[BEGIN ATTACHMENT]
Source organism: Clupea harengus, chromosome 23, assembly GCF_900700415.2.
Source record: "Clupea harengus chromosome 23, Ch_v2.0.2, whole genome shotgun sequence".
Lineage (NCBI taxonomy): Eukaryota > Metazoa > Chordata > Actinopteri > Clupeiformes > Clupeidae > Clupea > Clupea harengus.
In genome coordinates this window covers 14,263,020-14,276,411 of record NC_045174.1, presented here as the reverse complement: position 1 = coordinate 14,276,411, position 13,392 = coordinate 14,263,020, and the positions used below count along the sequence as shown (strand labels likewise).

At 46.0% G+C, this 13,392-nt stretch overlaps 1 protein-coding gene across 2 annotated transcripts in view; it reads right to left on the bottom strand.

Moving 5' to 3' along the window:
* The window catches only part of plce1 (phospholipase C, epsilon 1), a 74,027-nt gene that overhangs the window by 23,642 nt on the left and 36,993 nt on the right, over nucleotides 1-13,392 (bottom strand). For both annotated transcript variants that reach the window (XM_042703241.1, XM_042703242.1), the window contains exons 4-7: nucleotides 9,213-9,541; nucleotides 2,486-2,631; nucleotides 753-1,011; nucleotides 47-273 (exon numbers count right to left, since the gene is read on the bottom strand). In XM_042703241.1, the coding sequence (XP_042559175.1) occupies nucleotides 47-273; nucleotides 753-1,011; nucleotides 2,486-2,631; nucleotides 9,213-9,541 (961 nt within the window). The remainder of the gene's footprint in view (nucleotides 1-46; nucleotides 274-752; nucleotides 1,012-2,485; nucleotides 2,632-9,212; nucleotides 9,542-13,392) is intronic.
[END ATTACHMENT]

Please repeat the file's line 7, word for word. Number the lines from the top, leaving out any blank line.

* The window catches only part of plce1 (phospholipase C, epsilon 1), a 74,027-nt gene that overhangs the window by 23,642 nt on the left and 36,993 nt on the right, over nucleotides 1-13,392 (bottom strand). For both annotated transcript variants that reach the window (XM_042703241.1, XM_042703242.1), the window contains exons 4-7: nucleotides 9,213-9,541; nucleotides 2,486-2,631; nucleotides 753-1,011; nucleotides 47-273 (exon numbers count right to left, since the gene is read on the bottom strand). In XM_042703241.1, the coding sequence (XP_042559175.1) occupies nucleotides 47-273; nucleotides 753-1,011; nucleotides 2,486-2,631; nucleotides 9,213-9,541 (961 nt within the window). The remainder of the gene's footprint in view (nucleotides 1-46; nucleotides 274-752; nucleotides 1,012-2,485; nucleotides 2,632-9,212; nucleotides 9,542-13,392) is intronic.